by Karen Faulkner, Worthy News Correspondent
(Worthy News) – Jihadist militants believed to be members of Islamic State or al-Qaeda murdered over 100 people in northern Burkina Faso on Saturday, International Christian Concern (ICC) reports. The United Nations and European Union have condemned the attack and have called for an investigation.
Taking place in the Seytanga district near the border with Niger, Saturday’s killings were part of a wider jihadist insurgency that has become rooted in Burkina Faso. Over 3,000 people were forced to escape the region of Dori after the attack, ICC reports.
An estimated two million people have been displaced since the start of the insurgency in 2016, an estimated one million of these are Christian. There are five million Christians in Burkina Faso’s population of 21.5 million.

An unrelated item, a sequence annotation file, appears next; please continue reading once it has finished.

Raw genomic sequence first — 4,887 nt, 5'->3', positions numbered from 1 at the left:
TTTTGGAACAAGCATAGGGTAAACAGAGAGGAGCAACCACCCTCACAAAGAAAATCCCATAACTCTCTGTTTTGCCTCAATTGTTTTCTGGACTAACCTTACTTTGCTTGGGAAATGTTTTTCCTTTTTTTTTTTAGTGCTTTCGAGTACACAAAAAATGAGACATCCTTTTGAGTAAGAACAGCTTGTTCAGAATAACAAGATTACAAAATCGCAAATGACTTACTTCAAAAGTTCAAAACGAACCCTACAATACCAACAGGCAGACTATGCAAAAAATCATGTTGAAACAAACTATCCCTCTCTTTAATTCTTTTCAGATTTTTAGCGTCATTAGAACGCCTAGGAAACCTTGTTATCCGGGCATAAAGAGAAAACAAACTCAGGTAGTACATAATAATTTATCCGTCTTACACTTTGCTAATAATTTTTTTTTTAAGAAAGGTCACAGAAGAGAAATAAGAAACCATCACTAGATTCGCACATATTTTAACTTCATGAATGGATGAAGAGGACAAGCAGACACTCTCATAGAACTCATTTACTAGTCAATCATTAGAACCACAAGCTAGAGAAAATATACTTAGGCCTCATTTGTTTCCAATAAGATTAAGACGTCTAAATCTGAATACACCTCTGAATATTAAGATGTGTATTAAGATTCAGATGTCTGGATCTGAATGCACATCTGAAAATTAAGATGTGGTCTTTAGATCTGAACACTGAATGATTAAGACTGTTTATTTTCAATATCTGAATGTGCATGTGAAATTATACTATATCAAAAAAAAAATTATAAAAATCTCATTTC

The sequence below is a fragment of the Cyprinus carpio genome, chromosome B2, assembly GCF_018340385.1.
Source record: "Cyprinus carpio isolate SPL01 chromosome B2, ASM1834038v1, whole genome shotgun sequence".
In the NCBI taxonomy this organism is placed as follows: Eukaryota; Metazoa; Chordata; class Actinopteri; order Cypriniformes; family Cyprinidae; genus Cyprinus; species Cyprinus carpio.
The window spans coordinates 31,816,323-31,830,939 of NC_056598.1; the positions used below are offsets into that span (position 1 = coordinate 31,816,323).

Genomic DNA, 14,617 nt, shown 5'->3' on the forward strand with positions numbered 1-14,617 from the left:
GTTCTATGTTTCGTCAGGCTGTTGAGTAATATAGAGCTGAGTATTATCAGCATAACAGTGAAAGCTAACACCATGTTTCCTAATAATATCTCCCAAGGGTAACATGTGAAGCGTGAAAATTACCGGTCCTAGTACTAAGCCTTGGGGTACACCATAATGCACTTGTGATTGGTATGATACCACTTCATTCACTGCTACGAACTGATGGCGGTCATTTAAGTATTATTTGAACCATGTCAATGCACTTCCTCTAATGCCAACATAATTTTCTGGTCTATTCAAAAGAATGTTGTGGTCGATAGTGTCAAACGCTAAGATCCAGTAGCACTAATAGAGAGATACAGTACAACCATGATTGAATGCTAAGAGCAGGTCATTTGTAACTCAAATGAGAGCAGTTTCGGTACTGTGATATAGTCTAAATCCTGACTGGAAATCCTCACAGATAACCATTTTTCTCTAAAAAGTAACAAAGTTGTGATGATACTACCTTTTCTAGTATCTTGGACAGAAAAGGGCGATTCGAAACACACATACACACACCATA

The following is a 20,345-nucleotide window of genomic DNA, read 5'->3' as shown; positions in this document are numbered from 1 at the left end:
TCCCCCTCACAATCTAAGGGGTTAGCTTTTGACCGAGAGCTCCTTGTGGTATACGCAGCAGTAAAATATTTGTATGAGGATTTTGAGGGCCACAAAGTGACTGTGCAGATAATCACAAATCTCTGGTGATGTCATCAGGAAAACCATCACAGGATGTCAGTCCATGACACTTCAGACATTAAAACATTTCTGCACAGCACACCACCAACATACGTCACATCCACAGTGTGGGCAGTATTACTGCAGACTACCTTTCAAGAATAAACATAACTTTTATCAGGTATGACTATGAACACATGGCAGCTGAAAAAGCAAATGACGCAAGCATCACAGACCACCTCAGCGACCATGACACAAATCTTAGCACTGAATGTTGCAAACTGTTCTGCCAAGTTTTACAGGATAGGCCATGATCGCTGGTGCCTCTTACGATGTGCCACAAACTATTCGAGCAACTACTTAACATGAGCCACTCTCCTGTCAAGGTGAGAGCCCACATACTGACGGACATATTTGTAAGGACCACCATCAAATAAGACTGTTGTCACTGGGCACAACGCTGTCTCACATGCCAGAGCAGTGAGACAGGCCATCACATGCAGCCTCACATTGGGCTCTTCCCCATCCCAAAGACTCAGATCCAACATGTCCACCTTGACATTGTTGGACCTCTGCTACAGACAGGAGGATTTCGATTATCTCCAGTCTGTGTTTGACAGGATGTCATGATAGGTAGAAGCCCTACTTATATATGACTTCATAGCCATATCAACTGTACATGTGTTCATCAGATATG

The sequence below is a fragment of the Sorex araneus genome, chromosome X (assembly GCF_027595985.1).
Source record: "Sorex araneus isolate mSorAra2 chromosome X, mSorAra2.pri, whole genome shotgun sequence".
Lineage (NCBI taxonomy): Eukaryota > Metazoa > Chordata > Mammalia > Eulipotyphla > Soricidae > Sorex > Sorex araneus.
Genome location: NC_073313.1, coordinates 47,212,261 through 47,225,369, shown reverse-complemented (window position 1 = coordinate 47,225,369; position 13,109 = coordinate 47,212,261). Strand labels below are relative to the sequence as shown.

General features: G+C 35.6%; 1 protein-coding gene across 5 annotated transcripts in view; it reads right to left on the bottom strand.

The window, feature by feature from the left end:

In a statement to the Christian Post, a survivor of Saturday’s attack said: “The terrorists came into the town on Saturday, market day. They opened fire as soon as they entered. They only aimed at men. They went from shop to shop, sometimes torching it. They opened fire on anyone who tried to run away. They stayed in the town all night.”
The country’s government is weak and has been unable to stop the rise of radicalized Islamic violence against civilians.
“Jihadist violence has been rapidly increasing in recent years, and extremists have exploited the government’s weakness during the COVID-19 crisis to gain control of the country’s infrastructure,” the Open Doors USA advocacy organization explains in a website report on Burkina Faso.
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